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MIDEAST: ‘Poetic Justice’ in Jerusalem

Jerrold Kessel and Pierre Klochendler

OR AKIVA, Israel, Apr 12 2010 (IPS) - President Barack Obama has made plain he means to deconstruct Israel’s 43-year-old grip on East Jerusalem. But, for all Washington’s pressure, Israel seeks to tighten its hold on the occupied part of the city.

Since annexing East Jerusalem in the wake of the 1967 Arab-Israel war there have been five aspects to Israel’s take-over of Palestinian Jerusalem: building (new Jewish neighbourhoods), curbing (Palestinian building), evicting (Palestinian families), demolishing (so-called illegally-built Palestinian homes), and settling (Israelis in the heart of Palestinian neighbourhoods).

Yet, U.S. pressure has borne some dividend: For nearly six months the demolitions have unofficially ceased.

Building and settling in East Jerusalem are at the core of U.S. demands of Israel in advance of pending new talks with the Palestinians. Israeli Prime Minister Benjamin Netanyahu is under Washington’s whip to provide answers on the issue.

As he faced Obama’s trenchant criticism, while in the U.S., Netanyahu stated bluntly that building in “all parts of Jerusalem” would go on unhampered.

At a festive gathering here concluding the Jewish Passover holiday, Netanyahu couched his defiance more carefully: “We will continue developing in the north and the south of the country, and we will certainly do so in Jerusalem.”


At the same time, supported by his government, the drive into Palestinian neighbourhoods by ultra-nationalists is intensifying.

Now, settler groups have begun a push to evict two more Palestinian families from their homes.

They let it be known their move in the neighbourhood of Sheikh Jarrah near the walled Old City dovetails with a broader Israeli municipal plan to demolish Palestinian homes in the area designed to make way for 200 new apartments earmarked for Israeli Jews.

They claim that the properties from which the Arab families are being evicted have been acquired “in a legal manner”. Their ownership claim is based on Ottoman-era documents allegedly proving that the contested land belonged to Jews a century ago.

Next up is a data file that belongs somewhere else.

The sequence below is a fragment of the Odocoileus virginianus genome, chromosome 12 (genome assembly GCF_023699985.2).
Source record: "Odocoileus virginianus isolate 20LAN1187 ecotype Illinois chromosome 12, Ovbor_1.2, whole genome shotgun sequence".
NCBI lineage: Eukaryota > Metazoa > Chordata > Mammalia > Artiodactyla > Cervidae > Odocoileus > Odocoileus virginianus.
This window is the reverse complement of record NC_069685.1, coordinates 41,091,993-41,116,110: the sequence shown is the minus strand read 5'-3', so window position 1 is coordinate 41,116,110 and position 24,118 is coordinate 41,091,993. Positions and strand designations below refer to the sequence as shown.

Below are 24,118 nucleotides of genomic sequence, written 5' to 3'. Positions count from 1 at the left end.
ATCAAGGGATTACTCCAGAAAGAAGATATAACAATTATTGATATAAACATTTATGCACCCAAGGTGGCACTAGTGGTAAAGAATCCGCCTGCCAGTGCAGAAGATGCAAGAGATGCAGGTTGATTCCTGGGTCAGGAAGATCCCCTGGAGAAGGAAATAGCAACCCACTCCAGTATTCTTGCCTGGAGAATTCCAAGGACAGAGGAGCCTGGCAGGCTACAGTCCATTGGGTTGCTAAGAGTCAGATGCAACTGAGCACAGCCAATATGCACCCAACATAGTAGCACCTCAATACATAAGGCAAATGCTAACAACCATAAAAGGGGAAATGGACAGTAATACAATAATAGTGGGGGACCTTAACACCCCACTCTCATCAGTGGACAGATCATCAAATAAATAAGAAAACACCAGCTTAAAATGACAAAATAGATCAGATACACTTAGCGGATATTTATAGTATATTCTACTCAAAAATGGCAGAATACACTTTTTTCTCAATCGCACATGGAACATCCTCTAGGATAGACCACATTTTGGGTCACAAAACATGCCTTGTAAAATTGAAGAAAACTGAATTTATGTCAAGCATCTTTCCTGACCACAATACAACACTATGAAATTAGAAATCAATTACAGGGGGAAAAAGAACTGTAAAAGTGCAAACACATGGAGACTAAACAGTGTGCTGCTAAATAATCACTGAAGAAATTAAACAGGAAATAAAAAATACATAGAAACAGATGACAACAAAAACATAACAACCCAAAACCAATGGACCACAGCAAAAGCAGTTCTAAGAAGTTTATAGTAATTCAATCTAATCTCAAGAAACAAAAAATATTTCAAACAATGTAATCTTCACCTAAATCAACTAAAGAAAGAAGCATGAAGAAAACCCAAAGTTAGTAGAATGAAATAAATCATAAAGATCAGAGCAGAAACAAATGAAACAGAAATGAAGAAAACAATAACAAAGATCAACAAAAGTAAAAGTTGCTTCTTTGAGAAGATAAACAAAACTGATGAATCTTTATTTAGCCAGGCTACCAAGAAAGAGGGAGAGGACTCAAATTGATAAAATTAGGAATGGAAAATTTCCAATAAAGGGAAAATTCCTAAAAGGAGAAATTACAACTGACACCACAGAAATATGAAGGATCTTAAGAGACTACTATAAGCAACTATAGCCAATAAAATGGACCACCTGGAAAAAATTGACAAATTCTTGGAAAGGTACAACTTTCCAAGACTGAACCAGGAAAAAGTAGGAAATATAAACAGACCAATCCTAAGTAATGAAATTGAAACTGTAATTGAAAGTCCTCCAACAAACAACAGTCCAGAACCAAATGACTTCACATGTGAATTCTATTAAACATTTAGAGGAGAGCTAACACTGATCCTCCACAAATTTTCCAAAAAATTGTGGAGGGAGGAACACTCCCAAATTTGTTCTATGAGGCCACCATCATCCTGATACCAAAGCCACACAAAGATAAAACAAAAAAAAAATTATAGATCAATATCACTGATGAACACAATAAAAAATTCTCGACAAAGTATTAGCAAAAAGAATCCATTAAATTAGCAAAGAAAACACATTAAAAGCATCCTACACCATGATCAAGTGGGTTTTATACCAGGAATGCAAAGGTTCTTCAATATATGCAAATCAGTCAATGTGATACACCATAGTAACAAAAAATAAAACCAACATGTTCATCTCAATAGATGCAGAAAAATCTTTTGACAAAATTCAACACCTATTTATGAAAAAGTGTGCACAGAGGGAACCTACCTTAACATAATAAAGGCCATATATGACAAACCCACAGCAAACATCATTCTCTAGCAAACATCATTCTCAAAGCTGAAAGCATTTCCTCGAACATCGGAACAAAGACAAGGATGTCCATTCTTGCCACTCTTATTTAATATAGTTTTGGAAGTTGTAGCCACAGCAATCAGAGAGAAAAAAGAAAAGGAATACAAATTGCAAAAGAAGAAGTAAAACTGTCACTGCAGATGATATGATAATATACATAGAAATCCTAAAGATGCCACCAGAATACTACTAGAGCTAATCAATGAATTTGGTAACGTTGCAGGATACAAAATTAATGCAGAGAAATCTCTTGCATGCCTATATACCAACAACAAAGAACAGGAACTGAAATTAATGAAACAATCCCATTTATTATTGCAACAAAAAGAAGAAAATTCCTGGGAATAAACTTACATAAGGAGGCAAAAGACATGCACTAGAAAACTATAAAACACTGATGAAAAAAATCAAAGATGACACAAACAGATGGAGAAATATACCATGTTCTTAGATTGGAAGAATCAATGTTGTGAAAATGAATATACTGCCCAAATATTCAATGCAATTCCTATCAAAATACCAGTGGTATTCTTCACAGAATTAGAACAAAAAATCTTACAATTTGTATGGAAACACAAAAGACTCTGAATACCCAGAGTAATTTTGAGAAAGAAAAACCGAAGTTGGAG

The Palestinians families began living there as “refugees” following the 1948 War when Israel came into existence. That war concluded with Israel in control of West Jerusalem.

After the 1967 War, the original owners of the buildings – the Community Committee of Sephardic Jews – granted a settler-linked organisation the right to administer the properties.

A court-brokered arrangement classified the Palestinians living there as protected tenants. But, in at least one case, tenants were evicted after failing to pay their rent.

So far, the settlers have managed to evict three Palestinian families in Sheikh Jarrah and create instead a mini-settlement.

The latest case provides a glimpse into the settlers’ modus operandi.

They applied to the Jerusalem magistrate’s court, seeking backing for the Palestinians “to clear immediately the property… of all individuals and belongings.”

The settlers accused the Palestinians of “regularly disturbing and/or bothering and/or threatening their neighbours” as further ground for their eviction.

Altercations erupt nearly every day between the new settlers and the former tenants (who have been living in tents in a field adjacent to their homes), and between the settlers and a mix of Israeli, Palestinian and international demonstrators.

In the court application the settler group reaffirmed its commitment to build additional houses in their Sheikh Jarrah enclave.

A spokeswoman for Ir Amim, an Israeli NGO monitoring Israeli policies in Jerusalem, told IPS that the eviction of more Palestinian families [over and above the 53 people who have already lost their homes] was “dangerous and potentially destructive. It will also derail the prospect of a negotiated future in Jerusalem.”

There are reported plans in the pipeline for no fewer than 50,000 new homes to be built for Israelis all over East Jerusalem; that would double the present number of Israelis who live in the occupied part of the city, overtaking the Palestinian population of East Jerusalem which Israel has kept constant at around 250,000.

The throwing out of the first three families and the turning over of their homes to the settlers created an international furore.

But it was the announcement that the Jerusalem municipality had approved the building of 6,500 new homes for Israelis in north-east Jerusalem which sparked the ongoing confrontation between Obama and Netanyahu.

Previously, even while demanding that Israel stop completely its settlement building in the West Bank, the U.S. remained deliberately ambiguous about the future of the major settlement blocs in East Jerusalem.

“You could call it poetic justice: Netanyahu chose to back Israel’s claim over the entire city by backing the ultra-nationalist entrenchment in the densely populated Palestinian quarters,” says leading Israeli political analyst David Landau. “He has been hoisted on his own settlement petard.’’

“Had Netanyahu not supported the madcap schemes of the ultra-nationalists, Obama may well have left U.S. policy on Israel’s future in East Jerusalem hanging. Now, they hold him accountable for every single new home he builds anywhere in East Jerusalem,” Landau told IPS.

 
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